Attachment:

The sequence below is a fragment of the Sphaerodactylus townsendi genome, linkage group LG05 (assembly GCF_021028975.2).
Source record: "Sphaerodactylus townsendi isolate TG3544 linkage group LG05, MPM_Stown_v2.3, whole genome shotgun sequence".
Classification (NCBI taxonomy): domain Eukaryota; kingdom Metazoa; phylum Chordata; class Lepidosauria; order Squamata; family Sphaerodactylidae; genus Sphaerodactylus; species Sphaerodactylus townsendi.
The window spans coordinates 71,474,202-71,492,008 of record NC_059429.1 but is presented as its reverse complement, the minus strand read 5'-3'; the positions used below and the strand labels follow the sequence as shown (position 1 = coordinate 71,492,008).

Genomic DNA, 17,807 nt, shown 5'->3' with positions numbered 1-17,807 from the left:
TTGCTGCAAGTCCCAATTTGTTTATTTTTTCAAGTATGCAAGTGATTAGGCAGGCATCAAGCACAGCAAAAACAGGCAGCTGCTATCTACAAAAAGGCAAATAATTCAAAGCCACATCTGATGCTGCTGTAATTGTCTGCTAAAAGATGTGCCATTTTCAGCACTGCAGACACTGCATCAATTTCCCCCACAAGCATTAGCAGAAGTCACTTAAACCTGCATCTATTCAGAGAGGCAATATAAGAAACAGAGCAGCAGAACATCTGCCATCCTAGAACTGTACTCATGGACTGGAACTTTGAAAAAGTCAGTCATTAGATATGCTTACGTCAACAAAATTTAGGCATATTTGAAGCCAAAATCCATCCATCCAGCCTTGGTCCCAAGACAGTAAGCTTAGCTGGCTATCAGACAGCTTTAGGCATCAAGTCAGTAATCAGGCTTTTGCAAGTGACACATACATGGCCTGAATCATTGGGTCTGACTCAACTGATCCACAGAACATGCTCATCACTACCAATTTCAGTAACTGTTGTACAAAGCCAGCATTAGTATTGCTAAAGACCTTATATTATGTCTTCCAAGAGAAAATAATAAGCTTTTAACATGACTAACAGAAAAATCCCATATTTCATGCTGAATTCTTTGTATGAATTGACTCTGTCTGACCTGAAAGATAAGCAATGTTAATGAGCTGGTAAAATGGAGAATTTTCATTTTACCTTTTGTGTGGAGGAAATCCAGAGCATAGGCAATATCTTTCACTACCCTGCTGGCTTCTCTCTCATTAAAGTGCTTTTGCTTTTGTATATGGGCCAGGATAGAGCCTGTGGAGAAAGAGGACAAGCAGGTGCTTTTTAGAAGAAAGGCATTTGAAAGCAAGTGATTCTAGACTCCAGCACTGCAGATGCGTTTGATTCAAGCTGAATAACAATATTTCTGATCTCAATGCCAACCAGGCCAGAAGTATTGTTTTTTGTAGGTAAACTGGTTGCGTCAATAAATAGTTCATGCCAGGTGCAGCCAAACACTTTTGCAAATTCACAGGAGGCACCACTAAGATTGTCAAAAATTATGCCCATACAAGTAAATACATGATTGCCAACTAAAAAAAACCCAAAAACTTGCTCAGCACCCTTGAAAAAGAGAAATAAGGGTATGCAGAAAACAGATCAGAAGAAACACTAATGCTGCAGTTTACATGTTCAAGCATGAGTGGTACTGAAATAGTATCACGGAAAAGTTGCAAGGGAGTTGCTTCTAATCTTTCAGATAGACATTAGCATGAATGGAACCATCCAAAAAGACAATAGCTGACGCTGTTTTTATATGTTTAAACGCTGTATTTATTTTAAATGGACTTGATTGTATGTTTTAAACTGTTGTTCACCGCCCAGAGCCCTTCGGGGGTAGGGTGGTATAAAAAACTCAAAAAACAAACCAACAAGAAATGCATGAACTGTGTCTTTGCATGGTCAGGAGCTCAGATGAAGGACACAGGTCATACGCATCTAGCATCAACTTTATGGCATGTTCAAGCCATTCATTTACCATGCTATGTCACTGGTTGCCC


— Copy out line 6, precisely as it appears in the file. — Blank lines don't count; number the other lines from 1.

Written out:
TTGCTGCAAGTCCCAATTTGTTTATTTTTTCAAGTATGCAAGTGATTAGGCAGGCATCAAGCACAGCAAAAACAGGCAGCTGCTATCTACAAAAAGGCAAATAATTCAAAGCCACATCTGATGCTGCTGTAATTGTCTGCTAAAAGATGTGCCATTTTCAGCACTGCAGACACTGCATCAATTTCCCCCACAAGCATTAGCAGAAGTCACTTAAACCTGCATCTATTCAGAGAGGCAATATAAGAAACAGAGCAGCAGAACATCTGCCATCCTAGAACTGTACTCATGGACTGGAACTTTGAAAAAGTCAGTCATTAGATATGCTTACGTCAACAAAATTTAGGCATATTTGAAGCCAAAATCCATCCATCCAGCCTTGGTCCCAAGACAGTAAGCTTAGCTGGCTATCAGACAGCTTTAGGCATCAAGTCAGTAATCAGGCTTTTGCAAGTGACACATACATGGCCTGAATCATTGGGTCTGACTCAACTGATCCACAGAACATGCTCATCACTACCAATTTCAGTAACTGTTGTACAAAGCCAGCATTAGTATTGCTAAAGACCTTATATTATGTCTTCCAAGAGAAAATAATAAGCTTTTAACATGACTAACAGAAAAATCCCATATTTCATGCTGAATTCTTTGTATGAATTGACTCTGTCTGACCTGAAAGATAAGCAATGTTAATGAGCTGGTAAAATGGAGAATTTTCATTTTACCTTTTGTGTGGAGGAAATCCAGAGCATAGGCAATATCTTTCACTACCCTGCTGGCTTCTCTCTCATTAAAGTGCTTTTGCTTTTGTATATGGGCCAGGATAGAGCCTGTGGAGAAAGAGGACAAGCAGGTGCTTTTTAGAAGAAAGGCATTTGAAAGCAAGTGATTCTAGACTCCAGCACTGCAGATGCGTTTGATTCAAGCTGAATAACAATATTTCTGATCTCAATGCCAACCAGGCCAGAAGTATTGTTTTTTGTAGGTAAACTGGTTGCGTCAATAAATAGTTCATGCCAGGTGCAGCCAAACACTTTTGCAAATTCACAGGAGGCACCACTAAGATTGTCAAAAATTATGCCCATACAAGTAAATACATGATTGCCAACTAAAAAAAACCCAAAAACTTGCTCAGCACCCTTGAAAAAGAGAAATAAGGGTATGCAGAAAACAGATCAGAAGAAACACTAATGCTGCAGTTTACATGTTCAAGCATGAGTGGTACTGAAATAGTATCACGGAAAAGTTGCAAGGGAGTTGCTTCTAATCTTTCAGATAGACATTAGCATGAATGGAACCATCCAAAAAGACAATAGCTGACGCTGTTTTTATATGTTTAAACGCTGTATTTATTTTAAATGGACTTGATTGTATGTTTTAAACTGTTGTTCACCGCCCAGAGCCCTTCGGGGGTAGGGTGGTATAAAAAACTCAAAAAACAAACCAACAAGAAATGCATGAACTGTGTCTTTGCATGGTCAGGAGCTCAGATGAAGGACACAGGTCATACGCATCTAGCATCAACTTTATGGCATGTTCAAGCCATTCATTTACCATGCTATGTCACTGGTTGCCC